To: My Camp Ministry Friends (anyone in ministry at some point in time)
Re: Busy Summer Schedule
Fr: A Friend Who Knows
Da: Start of Summer Ministry
I miss being in your shoes. It’s camp time; the time camp worker’s live for all year. Adrenaline flows through your veins. It your unsubscribed drug of choice for ministry highs. Meeting deadlines, overcoming obstacles, watching a good plan come together and then…results!
Its NBA finals time too. I know you’ve little time to pay attention, but there are 10 guys soon to be running up and down the court in controlled frenzy. They remind me of my camp staff heroes. But they have one advantage over you folks. They have a coach who knows when to call a time out. When the focus is lost, the legs are gone and a break is needed, time out is called to catch a breath.
Will you call a time out when you need it? Most of you are worn out before the first camper ever arrives. You’re tired from fixing the pool, spring cleanup and endless prep. Then staff arrives and you train them. Now you are exhausted. Who will call your time out?
It’s a mistaken notion that you must sacrifice endlessly for the sake of the cause. Noble perhaps, but it’s foolish. Yes we are to run the race and fight the good fight for our Savior. But even these terms suggest proper training which includes rest.
It’s also a mistaken notion that you are indispensable to the ministry. It belongs to God and He will carry it on. When you go down, someone will finish for you.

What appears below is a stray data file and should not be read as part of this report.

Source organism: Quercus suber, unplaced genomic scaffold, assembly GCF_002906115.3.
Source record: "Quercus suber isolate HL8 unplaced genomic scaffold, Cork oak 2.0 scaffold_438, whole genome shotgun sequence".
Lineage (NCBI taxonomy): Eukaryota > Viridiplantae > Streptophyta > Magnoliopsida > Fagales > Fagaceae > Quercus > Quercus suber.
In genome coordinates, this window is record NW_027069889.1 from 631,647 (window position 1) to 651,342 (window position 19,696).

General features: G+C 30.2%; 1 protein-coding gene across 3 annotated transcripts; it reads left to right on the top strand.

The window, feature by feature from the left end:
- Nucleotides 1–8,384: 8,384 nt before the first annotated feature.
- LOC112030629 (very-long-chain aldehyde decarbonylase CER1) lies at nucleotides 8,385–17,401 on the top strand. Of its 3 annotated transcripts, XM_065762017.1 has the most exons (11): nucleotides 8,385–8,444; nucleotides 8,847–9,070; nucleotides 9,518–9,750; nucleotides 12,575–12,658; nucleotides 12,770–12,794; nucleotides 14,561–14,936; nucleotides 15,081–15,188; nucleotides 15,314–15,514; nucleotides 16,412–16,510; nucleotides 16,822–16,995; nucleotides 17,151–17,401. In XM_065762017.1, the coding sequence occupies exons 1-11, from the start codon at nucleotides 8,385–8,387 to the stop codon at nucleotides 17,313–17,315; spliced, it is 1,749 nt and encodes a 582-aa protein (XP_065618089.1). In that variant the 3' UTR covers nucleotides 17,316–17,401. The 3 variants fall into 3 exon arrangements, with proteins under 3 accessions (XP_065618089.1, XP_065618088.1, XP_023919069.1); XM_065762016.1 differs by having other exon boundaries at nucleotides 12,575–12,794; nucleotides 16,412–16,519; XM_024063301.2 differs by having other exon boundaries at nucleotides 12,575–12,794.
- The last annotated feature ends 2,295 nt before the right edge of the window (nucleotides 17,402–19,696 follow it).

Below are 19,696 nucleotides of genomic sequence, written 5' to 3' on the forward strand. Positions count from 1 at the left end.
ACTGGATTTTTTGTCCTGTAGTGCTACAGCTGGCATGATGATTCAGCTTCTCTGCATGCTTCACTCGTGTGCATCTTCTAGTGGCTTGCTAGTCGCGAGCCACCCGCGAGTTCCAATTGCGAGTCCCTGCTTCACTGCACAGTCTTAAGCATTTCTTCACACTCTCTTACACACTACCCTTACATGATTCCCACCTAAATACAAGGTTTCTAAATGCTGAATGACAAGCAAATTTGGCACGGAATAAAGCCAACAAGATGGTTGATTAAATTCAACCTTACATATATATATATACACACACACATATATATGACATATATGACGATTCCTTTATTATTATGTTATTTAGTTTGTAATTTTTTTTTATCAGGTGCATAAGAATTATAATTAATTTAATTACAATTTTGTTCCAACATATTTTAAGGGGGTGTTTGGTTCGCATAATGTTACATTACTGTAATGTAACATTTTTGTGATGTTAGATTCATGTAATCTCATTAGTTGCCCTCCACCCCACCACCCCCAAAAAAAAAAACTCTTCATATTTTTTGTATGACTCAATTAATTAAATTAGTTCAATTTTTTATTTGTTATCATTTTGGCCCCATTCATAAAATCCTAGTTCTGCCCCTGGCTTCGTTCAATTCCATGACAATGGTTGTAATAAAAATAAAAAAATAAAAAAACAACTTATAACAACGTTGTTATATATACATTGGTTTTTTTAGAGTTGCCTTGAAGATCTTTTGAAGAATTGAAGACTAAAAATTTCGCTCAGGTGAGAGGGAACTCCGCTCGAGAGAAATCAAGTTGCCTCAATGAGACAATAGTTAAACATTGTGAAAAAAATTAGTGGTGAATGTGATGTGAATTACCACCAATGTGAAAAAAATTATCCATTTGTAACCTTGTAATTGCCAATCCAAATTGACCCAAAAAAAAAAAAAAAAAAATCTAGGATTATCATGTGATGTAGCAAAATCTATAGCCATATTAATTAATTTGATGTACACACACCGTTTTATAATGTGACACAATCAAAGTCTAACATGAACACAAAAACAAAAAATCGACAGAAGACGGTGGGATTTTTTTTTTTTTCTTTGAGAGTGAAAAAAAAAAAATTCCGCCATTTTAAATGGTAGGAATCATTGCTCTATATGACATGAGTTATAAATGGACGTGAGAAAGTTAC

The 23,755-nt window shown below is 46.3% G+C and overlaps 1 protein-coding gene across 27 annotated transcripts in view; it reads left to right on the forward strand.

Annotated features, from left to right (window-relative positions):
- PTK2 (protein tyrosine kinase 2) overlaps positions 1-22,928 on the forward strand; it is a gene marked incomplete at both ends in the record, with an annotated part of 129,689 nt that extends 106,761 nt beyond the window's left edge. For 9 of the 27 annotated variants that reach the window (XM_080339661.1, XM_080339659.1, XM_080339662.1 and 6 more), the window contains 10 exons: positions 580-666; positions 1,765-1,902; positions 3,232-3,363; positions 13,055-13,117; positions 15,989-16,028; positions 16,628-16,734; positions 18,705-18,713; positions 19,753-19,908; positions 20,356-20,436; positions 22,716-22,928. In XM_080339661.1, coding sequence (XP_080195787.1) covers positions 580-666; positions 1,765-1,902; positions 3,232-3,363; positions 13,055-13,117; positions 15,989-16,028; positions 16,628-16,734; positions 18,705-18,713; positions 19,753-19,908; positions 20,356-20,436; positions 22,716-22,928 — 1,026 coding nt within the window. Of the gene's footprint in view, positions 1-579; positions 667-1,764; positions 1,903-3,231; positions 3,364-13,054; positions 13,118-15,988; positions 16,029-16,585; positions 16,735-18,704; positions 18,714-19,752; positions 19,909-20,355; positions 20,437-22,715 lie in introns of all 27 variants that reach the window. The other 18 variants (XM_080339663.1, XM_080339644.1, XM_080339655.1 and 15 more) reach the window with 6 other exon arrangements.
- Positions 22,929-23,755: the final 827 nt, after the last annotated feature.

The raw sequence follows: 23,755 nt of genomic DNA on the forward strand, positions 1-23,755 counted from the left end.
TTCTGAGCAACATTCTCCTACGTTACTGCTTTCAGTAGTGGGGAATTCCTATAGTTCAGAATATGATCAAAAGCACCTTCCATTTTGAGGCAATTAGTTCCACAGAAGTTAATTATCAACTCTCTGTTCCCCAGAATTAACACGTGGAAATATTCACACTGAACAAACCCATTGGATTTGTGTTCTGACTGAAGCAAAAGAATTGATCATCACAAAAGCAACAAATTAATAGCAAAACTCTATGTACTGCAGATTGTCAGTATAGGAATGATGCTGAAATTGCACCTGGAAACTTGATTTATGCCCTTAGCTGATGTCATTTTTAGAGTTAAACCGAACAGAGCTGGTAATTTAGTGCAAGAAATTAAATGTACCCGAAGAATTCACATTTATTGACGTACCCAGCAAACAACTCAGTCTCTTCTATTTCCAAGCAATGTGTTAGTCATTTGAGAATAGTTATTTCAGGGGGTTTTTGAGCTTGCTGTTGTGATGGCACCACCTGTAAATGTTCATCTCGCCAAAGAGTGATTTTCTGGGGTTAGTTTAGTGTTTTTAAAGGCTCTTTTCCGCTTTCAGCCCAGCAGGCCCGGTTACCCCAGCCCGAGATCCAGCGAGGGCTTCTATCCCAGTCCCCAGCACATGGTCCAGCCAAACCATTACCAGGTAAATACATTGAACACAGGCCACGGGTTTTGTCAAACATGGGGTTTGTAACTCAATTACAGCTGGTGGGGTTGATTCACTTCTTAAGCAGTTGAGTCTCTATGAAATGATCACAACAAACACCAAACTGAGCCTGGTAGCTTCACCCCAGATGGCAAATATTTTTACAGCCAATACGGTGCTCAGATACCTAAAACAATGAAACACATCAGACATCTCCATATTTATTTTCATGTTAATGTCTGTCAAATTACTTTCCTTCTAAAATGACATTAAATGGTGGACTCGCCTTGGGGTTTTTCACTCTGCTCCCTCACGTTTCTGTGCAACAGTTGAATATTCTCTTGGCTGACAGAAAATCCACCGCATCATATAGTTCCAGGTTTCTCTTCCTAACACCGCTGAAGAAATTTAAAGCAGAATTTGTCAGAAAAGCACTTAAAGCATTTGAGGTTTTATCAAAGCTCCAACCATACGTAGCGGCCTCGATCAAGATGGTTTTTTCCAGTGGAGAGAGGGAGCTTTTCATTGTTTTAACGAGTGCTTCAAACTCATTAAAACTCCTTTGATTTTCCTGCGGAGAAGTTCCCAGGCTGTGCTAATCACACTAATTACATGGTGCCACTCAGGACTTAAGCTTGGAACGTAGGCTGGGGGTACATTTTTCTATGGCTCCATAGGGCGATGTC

If God has chosen you for ministry, please recognize that He ask you to perform it in His power and His ways. This means mindlessly pushing the limits of endurance is contrary to His concept of rest.
Bring on the help you need and empower them to act in your absence during camp. In your daily schedule plan regular breaks. Absolutely maintain the integrity of you personal walk with God. Call time outs and walk away when you need the break, regardless of your self felt importance. Listen to your spouse; they usually know when you need to call that time out. Leave camp. Yes, it will still be there when you get back and you’ll manage it with a clearer head when you do.
Six years ago I failed to call a time out. Now I’m in the stands cheering you on. I treasure the opportunities to come to the locker room and do some training and give a pep talk. But, it’s not the same, I’d rather be in your shoes.
And a last thought. Call time outs for your staff. You’ll receive much more spiritual benefit than pushing them on and on.